Kit Clayton – Belt Frictional Problem

Too Many Clowns, Not Enough Jokers | Throw/Twilight 76, 1999
Q Train over the East River, New York City

New York City. Sunset 4:43pm. Another bright spring day in November with a high near 70 degrees. Last night, I finished one of Stephen King’s early novels, The Long Walk, published in 1979 under his Richard Bachman pseudonym (a fascinating, almost avant-garde exercise in testing the dynamics of raw talent versus name recognition). I read it because the premise was so simple: One hundred boys must walk. If they fall under four miles per hour, they get shot. The last one walking wins the prize. I wanted to see how King pulls it off and, for the most part, he does.

I often overlook King’s ability to make a few hundred pages disappear in a night, which feels like an increasingly rare gift to the reader, given the glut of books with writers working so hard to remind you they are clever. And there are moments of excellent description, such as when the boys are followed by a “small evil-sounding high school marching band.”

Most of all, I’ve been thinking about his personification of the bloodthirsty crowd along the roadside, the villain that allows this slaughter to continue year after year. There was “only Crowd,” he writes, “a creature with no body, no head, no mind. Crowd was nothing but a Voice and an Eye, and it was not surprising that Crowd was both God and Mammon . . . Crowd was to be pleased. Crowd was to be worshipped and feared. Ultimately, Crowd was to be made sacrifice unto.”

This image struck a chord because it captures my anxieties about online living, the mental work required to avoid each day’s two-minute hates and think my own thoughts. But the internet is a cheap scapegoat. Tonight I helped my extremely offline elderly neighbor with some errands. Before I left her, she said, “Have you noticed how much evil fuckery there is in the world lately? These people seem to operate with impunity.” Seems like Crowd is everywhere these days—no choice but to walk through it.

Dalhous – He Was Human and Belonged With Humans

After the Affair | Blackest Ever Black, 2012 | More
A midnight mahjong session

New York City. Sunset: 4:44pm. A high in the 50s and a low of 39 degrees. Last night the clocks fell back an hour, and it’s my favorite moment of the year because we create more night. Changing the clocks should be the biggest celebration of the year with parades, feasts, and fireworks. Because if we can rearrange time, we can do anything. Invent new colors. Eliminate money. Add more days to the week. Rewind the internet to 2004. Erase the borders on maps.

We celebrated last night with a heavy mahjong session: four of us talking junk and eating spicy noodles for seven hours while the tiles clacked and swirled like an ancient ceremony.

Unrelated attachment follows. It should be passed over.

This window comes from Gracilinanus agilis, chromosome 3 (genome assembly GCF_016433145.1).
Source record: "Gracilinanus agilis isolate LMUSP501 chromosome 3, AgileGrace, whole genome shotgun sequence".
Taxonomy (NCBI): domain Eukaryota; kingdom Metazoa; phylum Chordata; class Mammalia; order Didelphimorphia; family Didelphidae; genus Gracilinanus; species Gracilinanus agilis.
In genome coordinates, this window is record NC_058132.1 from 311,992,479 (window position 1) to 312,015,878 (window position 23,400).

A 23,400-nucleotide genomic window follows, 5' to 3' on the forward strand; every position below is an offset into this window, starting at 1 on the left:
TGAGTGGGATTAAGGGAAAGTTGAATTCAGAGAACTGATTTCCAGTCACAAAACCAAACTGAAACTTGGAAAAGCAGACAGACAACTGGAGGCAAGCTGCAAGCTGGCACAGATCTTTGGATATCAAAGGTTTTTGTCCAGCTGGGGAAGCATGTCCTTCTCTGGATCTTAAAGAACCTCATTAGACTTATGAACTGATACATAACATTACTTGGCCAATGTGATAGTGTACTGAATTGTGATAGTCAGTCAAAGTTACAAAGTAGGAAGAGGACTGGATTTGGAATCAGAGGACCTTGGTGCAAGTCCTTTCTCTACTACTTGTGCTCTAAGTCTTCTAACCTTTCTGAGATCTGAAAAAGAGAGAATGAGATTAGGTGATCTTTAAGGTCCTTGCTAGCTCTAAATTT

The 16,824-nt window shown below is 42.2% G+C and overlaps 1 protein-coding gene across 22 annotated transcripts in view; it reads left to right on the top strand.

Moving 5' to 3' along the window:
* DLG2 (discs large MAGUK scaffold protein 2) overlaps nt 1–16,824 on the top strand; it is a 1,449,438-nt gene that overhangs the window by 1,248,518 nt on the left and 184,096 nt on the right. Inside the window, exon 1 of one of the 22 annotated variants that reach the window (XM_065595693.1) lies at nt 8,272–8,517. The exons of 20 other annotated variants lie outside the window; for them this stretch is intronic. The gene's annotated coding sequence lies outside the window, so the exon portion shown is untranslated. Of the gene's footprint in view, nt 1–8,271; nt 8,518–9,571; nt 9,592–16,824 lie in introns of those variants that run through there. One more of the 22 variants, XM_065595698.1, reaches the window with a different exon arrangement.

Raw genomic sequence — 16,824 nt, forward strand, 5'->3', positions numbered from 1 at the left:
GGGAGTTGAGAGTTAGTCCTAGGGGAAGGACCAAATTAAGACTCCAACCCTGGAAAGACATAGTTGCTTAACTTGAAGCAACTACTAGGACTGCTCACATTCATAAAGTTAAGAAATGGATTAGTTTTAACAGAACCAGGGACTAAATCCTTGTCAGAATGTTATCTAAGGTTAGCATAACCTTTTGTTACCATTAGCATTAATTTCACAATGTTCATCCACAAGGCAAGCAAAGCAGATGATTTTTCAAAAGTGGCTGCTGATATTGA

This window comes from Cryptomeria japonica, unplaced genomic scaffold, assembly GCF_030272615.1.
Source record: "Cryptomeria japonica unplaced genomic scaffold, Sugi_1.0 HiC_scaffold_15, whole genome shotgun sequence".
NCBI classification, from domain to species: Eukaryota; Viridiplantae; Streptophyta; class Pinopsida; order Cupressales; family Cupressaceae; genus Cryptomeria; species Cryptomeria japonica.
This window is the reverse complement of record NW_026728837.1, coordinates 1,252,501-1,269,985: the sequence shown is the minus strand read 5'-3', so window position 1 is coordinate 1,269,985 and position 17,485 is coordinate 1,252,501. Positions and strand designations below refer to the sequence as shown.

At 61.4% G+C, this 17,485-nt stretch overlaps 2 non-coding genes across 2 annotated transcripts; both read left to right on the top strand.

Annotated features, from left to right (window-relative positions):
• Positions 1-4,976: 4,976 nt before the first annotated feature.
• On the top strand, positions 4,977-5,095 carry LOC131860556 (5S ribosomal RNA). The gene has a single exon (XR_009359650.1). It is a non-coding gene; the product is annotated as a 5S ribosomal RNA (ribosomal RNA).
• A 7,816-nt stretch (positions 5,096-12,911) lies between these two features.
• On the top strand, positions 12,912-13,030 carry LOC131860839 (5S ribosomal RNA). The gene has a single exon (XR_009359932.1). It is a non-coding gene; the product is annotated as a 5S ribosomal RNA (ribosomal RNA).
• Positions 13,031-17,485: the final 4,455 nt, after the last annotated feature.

This morning I woke up feeling acutely aware of time as I considered everything I’d like to do before the year ends. Buckle down and finish this damned novel once and for all. Need to get back to writing for two hours every morning. And I’d like to return to cold night-running, maybe five miles each weeknight. It’s easy to feel ambitious when you’re still under the covers. Then I dozed to the holler and hum of the crowd along First Avenue as it cheered the city’s marathon runners.

Pye Corner Audio – Sleep Games

Sleep Games | Ghost Box, 2012 | More
The Frick Collection, New York City

New York City. Sunset: 5:47pm. Sunny with a high of 53 and lows in the upper thirties. There’s a new supermoon tonight, which means the moon is invisible but massive as it draws near its closest point to Earth.

Writing. It’s such a slippery, terrible habit. Always thinking I should be writing. Or that I’m not writing enough. Or I’m not writing well. How did I wind up in this position? Maybe writing isn’t so important anymore. The baton has passed to other forms. Then again, perhaps it’s more vital than ever, this need to pin down and make sense of an increasingly insensible world.

Today I learned the definition of abattoir—one of those half-familiar words I’ve glossed over whenever it appears. I’d always thought it referred to something churchy and medieval, maybe a monastery. But it’s a slaughterhouse. Now I’m wondering what the hell I was reading where my religious definition made any kind of sense.

But I can’t remember. I seem to remember less and less. I worry about my attention span. I worry about my brain. I often think about an essay Douglas Coupland published last summer. He notes that “around 2010 my own brain started feeling truly different. I realised that I was never going to go back to my old, pre-internet brain: I’d been completely rewired. Ten years later I don’t even remember what my pre-internet brain felt like.” Coupland takes comfort in the idea that we’re all in this together, that we’ve all been “neurally homogenised.” But I find this idea frightening, even if this means punishing myself for no longer living up to some romanticized ideal of literary discipline.